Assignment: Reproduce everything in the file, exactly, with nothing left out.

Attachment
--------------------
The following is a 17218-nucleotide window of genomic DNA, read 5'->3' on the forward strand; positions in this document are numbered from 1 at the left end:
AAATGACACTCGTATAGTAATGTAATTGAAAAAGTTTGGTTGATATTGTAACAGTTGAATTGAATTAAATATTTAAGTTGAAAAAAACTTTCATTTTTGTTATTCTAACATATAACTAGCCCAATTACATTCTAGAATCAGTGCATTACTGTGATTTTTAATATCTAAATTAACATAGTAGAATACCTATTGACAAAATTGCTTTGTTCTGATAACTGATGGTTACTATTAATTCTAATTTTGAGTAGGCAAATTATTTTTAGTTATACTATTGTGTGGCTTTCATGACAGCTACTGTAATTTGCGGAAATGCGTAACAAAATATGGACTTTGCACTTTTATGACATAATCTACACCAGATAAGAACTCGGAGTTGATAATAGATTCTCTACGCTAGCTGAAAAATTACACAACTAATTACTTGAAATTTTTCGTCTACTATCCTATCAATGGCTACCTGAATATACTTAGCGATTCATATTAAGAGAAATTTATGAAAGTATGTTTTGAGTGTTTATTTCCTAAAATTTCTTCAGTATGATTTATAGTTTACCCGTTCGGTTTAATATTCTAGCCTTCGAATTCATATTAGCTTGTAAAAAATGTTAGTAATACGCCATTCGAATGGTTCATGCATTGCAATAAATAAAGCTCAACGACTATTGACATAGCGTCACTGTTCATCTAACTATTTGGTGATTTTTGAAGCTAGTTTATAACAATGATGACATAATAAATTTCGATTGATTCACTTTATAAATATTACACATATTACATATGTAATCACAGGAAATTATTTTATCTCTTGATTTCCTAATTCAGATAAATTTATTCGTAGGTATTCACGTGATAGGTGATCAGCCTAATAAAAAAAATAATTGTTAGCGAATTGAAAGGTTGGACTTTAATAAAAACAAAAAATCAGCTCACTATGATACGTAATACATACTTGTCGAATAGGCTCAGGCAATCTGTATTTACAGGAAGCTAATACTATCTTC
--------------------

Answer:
The following is a 17218-nucleotide window of genomic DNA, read 5'->3' on the forward strand; positions in this document are numbered from 1 at the left end:
AAATGACACTCGTATAGTAATGTAATTGAAAAAGTTTGGTTGATATTGTAACAGTTGAATTGAATTAAATATTTAAGTTGAAAAAAACTTTCATTTTTGTTATTCTAACATATAACTAGCCCAATTACATTCTAGAATCAGTGCATTACTGTGATTTTTAATATCTAAATTAACATAGTAGAATACCTATTGACAAAATTGCTTTGTTCTGATAACTGATGGTTACTATTAATTCTAATTTTGAGTAGGCAAATTATTTTTAGTTATACTATTGTGTGGCTTTCATGACAGCTACTGTAATTTGCGGAAATGCGTAACAAAATATGGACTTTGCACTTTTATGACATAATCTACACCAGATAAGAACTCGGAGTTGATAATAGATTCTCTACGCTAGCTGAAAAATTACACAACTAATTACTTGAAATTTTTCGTCTACTATCCTATCAATGGCTACCTGAATATACTTAGCGATTCATATTAAGAGAAATTTATGAAAGTATGTTTTGAGTGTTTATTTCCTAAAATTTCTTCAGTATGATTTATAGTTTACCCGTTCGGTTTAATATTCTAGCCTTCGAATTCATATTAGCTTGTAAAAAATGTTAGTAATACGCCATTCGAATGGTTCATGCATTGCAATAAATAAAGCTCAACGACTATTGACATAGCGTCACTGTTCATCTAACTATTTGGTGATTTTTGAAGCTAGTTTATAACAATGATGACATAATAAATTTCGATTGATTCACTTTATAAATATTACACATATTACATATGTAATCACAGGAAATTATTTTATCTCTTGATTTCCTAATTCAGATAAATTTATTCGTAGGTATTCACGTGATAGGTGATCAGCCTAATAAAAAAAATAATTGTTAGCGAATTGAAAGGTTGGACTTTAATAAAAACAAAAAATCAGCTCACTATGATACGTAATACATACTTGTCGAATAGGCTCAGGCAATCTGTATTTACAGGAAGCTAATACTATCTTC